Interestingly, the Prime Minister also fired a broadside at the Judges of the Supreme Court who presided over the petitions.

 “In terms of the cases, no matter the legal arguments presented in Court, if the judge understands the true intention of what the monotaga is all about, they should make their decisions based on that,” Tuilaepa said. “But just because the lawyer is wrong does not necessarily mean their decision should follow suit. But then again if the judge [who is a chief] does not render any monotaga, how could [the judge] understand the Samoan culture and tradition?”

Now this is unfair for the Judges, especially when they do not have the freedom and the opportunity to openly respond to such stinging and personal public criticism. The Prime Minister’s unprovoked attack is also uncalled for because these Judges were merely doing their jobs trying to sort out the mess Tuilaepa’s Government created through these multiple amendments to the Constitution and the Electoral Act.

Which is why the Leader of the Fa’atuatua ile Atua Samoa ua Tasi (F.A.S.T.) party, La’auli Leuatea Schmidt, makes sense in his call for the Government to stop amending electoral laws simply to suit their political agenda.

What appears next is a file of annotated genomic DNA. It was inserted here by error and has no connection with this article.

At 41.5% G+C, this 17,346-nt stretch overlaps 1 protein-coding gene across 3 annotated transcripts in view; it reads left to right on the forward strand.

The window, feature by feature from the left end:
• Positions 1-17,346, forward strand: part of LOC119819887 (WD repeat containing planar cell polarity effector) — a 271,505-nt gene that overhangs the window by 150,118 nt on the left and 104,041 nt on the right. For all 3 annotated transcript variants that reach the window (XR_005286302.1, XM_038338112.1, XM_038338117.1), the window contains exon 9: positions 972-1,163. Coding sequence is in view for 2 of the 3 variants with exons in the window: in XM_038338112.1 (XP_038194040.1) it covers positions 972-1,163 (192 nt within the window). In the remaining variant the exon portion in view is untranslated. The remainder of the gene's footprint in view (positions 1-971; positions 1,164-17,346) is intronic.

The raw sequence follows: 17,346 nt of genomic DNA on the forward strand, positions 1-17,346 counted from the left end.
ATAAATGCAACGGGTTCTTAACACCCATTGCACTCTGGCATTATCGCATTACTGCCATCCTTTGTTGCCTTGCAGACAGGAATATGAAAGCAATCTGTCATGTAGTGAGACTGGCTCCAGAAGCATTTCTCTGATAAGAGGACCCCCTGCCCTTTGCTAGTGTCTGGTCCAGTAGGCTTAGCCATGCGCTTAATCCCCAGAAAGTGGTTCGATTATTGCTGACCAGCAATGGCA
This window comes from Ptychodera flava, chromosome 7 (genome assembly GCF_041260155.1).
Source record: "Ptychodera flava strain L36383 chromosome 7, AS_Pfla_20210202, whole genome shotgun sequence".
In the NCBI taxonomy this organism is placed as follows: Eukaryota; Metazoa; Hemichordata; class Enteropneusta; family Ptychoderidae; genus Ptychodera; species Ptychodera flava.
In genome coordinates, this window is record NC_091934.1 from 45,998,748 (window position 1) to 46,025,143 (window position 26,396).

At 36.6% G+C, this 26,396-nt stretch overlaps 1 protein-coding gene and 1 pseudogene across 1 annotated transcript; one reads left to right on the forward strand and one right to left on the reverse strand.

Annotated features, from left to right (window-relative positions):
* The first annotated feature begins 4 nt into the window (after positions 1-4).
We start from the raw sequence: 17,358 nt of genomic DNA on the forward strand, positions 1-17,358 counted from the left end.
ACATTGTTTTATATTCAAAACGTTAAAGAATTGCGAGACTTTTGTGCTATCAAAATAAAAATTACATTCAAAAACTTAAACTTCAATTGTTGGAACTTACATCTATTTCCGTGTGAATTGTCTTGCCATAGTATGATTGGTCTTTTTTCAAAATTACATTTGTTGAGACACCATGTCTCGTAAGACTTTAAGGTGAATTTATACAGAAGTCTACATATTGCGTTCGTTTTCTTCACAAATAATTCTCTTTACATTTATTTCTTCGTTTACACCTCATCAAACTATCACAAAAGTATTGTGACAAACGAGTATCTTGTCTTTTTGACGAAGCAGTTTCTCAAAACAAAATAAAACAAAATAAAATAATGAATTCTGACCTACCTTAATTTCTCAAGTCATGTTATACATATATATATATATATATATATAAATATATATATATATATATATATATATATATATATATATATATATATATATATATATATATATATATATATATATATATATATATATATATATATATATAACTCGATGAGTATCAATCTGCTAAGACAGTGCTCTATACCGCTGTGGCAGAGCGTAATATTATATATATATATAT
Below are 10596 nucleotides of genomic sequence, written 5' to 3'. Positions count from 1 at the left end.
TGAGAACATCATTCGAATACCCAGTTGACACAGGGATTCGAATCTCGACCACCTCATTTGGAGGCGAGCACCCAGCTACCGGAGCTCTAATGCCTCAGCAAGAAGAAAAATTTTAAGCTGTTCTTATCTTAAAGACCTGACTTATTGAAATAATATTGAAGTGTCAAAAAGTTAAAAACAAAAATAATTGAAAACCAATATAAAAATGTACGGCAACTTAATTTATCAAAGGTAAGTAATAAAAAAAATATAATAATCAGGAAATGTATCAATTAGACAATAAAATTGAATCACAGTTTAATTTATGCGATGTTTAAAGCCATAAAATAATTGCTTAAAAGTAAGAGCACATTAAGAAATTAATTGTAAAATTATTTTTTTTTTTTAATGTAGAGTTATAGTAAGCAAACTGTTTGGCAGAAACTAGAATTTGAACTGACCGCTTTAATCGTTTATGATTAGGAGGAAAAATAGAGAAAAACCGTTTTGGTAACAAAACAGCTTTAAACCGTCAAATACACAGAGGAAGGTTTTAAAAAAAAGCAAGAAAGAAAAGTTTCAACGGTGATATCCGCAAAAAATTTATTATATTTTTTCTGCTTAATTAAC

Instead, La’auli said amendments, if necessary, should be wholesale and address issues concerning electoral constituency boundaries and other pressing matters to ensure all Samoans – including thousands living overseas - freely participate in Samoa’s vote process. We cannot help but agree.

Changes where necessary should be considerate, measured and thoughtful. Anything less and motivated by greed and power is a disservice to the people of Samoa and members of the public.

What do you think? Have a peaceful Sunday Samoa, God bless!

 

 

 

 

 

 

Bg pattern light

UPGRADE TO PREMIUM

Subscribe to Samoa Observer Online

Enjoy access to over a thousand articles per month, on any device as well as feature-length investigative articles.

Ready to signup?